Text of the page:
• package (string or None) – analysis package you want to use for the specified file
  • options (string or None) – list of options to be passed to the analysis package (in the format key=value,key=value)
  • priority (integer) – numeric representation of the priority to assign to the specified file (1 being low, 2 medium, 3 high)
  • custom (string or None) – custom value to be passed over and possibly reused at processing or reporting
  • owner (string or None) – task owner
  • machine (string or None) – Cuckoo identifier of the virtual machine you want to use, if none is specified one will be selected automatically
  • platform (string or None) – operating system platform you want to run the analysis one (currently only Windows)
  • memory (True or False) – set to True to generate a full memory dump of the analysis machine
  • enforce_timeout (True or False) – set to True to force the execution for the full timeout
  • clock (string or None) – provide a custom clock time to set in the analysis machine
Return type:

integer

Example usage:

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>>> from lib.cuckoo.core.database import Database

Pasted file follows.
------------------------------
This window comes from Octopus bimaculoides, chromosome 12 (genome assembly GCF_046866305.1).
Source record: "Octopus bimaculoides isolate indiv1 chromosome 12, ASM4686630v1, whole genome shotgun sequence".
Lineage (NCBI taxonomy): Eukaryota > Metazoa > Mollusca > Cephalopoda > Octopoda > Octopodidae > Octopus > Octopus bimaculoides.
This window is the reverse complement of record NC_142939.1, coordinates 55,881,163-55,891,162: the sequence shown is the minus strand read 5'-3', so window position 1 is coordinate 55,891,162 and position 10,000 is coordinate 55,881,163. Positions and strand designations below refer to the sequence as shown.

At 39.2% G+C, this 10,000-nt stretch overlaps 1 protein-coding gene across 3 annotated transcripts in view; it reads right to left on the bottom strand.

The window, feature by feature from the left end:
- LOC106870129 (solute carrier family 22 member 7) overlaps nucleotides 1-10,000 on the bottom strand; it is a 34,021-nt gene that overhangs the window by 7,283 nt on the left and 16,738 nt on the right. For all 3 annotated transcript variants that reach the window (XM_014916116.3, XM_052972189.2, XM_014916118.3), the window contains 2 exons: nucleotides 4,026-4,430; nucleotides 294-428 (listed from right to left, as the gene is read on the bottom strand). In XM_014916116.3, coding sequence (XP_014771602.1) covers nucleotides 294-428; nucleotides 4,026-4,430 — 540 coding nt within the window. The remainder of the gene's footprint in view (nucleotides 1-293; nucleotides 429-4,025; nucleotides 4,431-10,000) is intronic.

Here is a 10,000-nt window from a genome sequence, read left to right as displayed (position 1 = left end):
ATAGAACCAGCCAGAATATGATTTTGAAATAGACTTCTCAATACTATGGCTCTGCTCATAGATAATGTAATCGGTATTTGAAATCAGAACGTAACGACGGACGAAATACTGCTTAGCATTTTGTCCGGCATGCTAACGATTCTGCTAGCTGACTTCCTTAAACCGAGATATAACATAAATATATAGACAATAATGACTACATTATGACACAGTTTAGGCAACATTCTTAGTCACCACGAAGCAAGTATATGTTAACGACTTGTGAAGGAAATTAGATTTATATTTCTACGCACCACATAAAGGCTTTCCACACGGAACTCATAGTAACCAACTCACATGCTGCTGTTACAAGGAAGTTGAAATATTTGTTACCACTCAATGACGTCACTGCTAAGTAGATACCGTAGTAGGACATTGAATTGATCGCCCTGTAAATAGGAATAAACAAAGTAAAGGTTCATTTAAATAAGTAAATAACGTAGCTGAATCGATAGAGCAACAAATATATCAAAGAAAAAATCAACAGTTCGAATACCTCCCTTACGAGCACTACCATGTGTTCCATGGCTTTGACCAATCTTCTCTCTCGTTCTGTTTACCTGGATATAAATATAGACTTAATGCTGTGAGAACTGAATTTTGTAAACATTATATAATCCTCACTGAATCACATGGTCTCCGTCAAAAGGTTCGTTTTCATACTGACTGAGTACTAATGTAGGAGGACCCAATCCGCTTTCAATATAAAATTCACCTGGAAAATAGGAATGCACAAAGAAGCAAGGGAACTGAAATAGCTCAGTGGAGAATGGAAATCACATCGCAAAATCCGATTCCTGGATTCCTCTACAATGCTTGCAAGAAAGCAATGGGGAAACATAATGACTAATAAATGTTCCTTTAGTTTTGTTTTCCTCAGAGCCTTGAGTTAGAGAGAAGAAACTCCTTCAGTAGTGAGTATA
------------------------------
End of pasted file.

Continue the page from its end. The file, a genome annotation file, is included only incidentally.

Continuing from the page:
>>> db = Database()
>>> db.add_path("/tmp/malware.exe")
1
>>>
add_url(url[, timeout=0[, package=None[, options=None[, priority=1[, custom=None[, owner=""[, machine=None[, platform=None[, memory=False[, enforce_timeout=False], clock=None[]]]]]]]]]])

Add a local file to the list of pending analysis tasks. Returns the ID of the newly generated task.

Parameters:
  • url (string) – URL to analyze
  • timeout (integer) – maximum amount of seconds to run the analysis for
  • package (string or None) – analysis package you want to use for the specified URL
  • options (string or None) – list of options to be passed to the analysis package (in the format key=value,key=value)
  • priority (integer) – numeric representation of the priority to assign to the specified URL (1 being low, 2 medium, 3 high)
  • custom (string or None) – custom value to be passed over and possibly reused at processing or reporting
  • owner (string or None) – task owner
  • machine (string or None) – Cuckoo identifier of the virtual machine you want to use, if none is specified one will be selected automatically
  • platform (string or None) – operating system platform you want to run the analysis one (currently only Windows)
  • memory (True or False) – set to True to generate a full memory dump of the analysis machine
  • enforce_timeout (True or False) – set to True to force the execution for the full timeout
  • clock (string or None) – provide a custom clock time to set in the analysis machine
Return type:

integer

Example Usage:

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>>> from lib.cuckoo.core.database import Database
>>> db = Database()
>>> db.add_url("http://www.cuckoosandbox.org")
2
>>>